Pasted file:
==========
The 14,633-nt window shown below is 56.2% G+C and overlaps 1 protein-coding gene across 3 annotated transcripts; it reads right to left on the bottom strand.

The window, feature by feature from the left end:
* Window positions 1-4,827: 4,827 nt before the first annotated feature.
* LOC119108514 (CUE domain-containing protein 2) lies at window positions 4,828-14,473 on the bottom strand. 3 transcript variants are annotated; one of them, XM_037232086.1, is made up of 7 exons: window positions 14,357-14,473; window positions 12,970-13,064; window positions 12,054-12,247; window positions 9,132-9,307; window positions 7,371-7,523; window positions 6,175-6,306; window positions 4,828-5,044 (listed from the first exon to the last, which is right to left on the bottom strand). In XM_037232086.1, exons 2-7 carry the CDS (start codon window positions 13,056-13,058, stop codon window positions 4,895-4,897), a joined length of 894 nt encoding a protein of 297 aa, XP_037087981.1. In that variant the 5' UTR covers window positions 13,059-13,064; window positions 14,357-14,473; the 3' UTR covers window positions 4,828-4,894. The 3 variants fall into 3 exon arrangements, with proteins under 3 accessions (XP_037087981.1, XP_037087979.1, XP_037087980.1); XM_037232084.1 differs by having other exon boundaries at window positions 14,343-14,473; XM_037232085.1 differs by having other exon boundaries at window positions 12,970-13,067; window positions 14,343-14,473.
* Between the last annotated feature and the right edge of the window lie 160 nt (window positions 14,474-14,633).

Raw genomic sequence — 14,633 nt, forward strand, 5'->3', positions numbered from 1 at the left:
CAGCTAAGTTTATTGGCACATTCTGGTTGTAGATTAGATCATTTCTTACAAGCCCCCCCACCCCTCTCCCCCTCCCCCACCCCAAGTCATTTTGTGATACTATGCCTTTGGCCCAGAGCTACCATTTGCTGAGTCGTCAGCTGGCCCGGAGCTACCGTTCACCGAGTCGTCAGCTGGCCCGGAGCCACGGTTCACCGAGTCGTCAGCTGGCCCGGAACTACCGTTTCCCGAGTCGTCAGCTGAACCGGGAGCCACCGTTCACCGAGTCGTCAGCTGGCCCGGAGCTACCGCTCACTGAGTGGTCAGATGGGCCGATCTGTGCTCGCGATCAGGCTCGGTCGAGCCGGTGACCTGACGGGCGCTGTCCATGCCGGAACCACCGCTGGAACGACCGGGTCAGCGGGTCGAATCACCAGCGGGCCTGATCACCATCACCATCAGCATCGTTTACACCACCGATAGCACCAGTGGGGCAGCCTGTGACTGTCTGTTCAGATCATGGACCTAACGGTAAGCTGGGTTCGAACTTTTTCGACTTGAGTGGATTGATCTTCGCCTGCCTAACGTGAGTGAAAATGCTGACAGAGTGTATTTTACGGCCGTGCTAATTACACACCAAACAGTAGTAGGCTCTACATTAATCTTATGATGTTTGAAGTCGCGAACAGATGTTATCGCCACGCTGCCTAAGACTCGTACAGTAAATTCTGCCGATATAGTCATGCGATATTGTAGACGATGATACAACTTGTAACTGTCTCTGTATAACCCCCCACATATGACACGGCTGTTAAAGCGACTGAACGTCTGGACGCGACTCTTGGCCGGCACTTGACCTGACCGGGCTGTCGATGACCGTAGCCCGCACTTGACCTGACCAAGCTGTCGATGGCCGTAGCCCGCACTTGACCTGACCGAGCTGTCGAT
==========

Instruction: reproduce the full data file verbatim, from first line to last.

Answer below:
The 14,633-nt window shown below is 56.2% G+C and overlaps 1 protein-coding gene across 3 annotated transcripts; it reads right to left on the bottom strand.

The window, feature by feature from the left end:
* Window positions 1-4,827: 4,827 nt before the first annotated feature.
* LOC119108514 (CUE domain-containing protein 2) lies at window positions 4,828-14,473 on the bottom strand. 3 transcript variants are annotated; one of them, XM_037232086.1, is made up of 7 exons: window positions 14,357-14,473; window positions 12,970-13,064; window positions 12,054-12,247; window positions 9,132-9,307; window positions 7,371-7,523; window positions 6,175-6,306; window positions 4,828-5,044 (listed from the first exon to the last, which is right to left on the bottom strand). In XM_037232086.1, exons 2-7 carry the CDS (start codon window positions 13,056-13,058, stop codon window positions 4,895-4,897), a joined length of 894 nt encoding a protein of 297 aa, XP_037087981.1. In that variant the 5' UTR covers window positions 13,059-13,064; window positions 14,357-14,473; the 3' UTR covers window positions 4,828-4,894. The 3 variants fall into 3 exon arrangements, with proteins under 3 accessions (XP_037087981.1, XP_037087979.1, XP_037087980.1); XM_037232084.1 differs by having other exon boundaries at window positions 14,343-14,473; XM_037232085.1 differs by having other exon boundaries at window positions 12,970-13,067; window positions 14,343-14,473.
* Between the last annotated feature and the right edge of the window lie 160 nt (window positions 14,474-14,633).

Raw genomic sequence — 14,633 nt, forward strand, 5'->3', positions numbered from 1 at the left:
CAGCTAAGTTTATTGGCACATTCTGGTTGTAGATTAGATCATTTCTTACAAGCCCCCCCACCCCTCTCCCCCTCCCCCACCCCAAGTCATTTTGTGATACTATGCCTTTGGCCCAGAGCTACCATTTGCTGAGTCGTCAGCTGGCCCGGAGCTACCGTTCACCGAGTCGTCAGCTGGCCCGGAGCCACGGTTCACCGAGTCGTCAGCTGGCCCGGAACTACCGTTTCCCGAGTCGTCAGCTGAACCGGGAGCCACCGTTCACCGAGTCGTCAGCTGGCCCGGAGCTACCGCTCACTGAGTGGTCAGATGGGCCGATCTGTGCTCGCGATCAGGCTCGGTCGAGCCGGTGACCTGACGGGCGCTGTCCATGCCGGAACCACCGCTGGAACGACCGGGTCAGCGGGTCGAATCACCAGCGGGCCTGATCACCATCACCATCAGCATCGTTTACACCACCGATAGCACCAGTGGGGCAGCCTGTGACTGTCTGTTCAGATCATGGACCTAACGGTAAGCTGGGTTCGAACTTTTTCGACTTGAGTGGATTGATCTTCGCCTGCCTAACGTGAGTGAAAATGCTGACAGAGTGTATTTTACGGCCGTGCTAATTACACACCAAACAGTAGTAGGCTCTACATTAATCTTATGATGTTTGAAGTCGCGAACAGATGTTATCGCCACGCTGCCTAAGACTCGTACAGTAAATTCTGCCGATATAGTCATGCGATATTGTAGACGATGATACAACTTGTAACTGTCTCTGTATAACCCCCCACATATGACACGGCTGTTAAAGCGACTGAACGTCTGGACGCGACTCTTGGCCGGCACTTGACCTGACCGGGCTGTCGATGACCGTAGCCCGCACTTGACCTGACCAAGCTGTCGATGGCCGTAGCCCGCACTTGACCTGACCGAGCTGTCGAT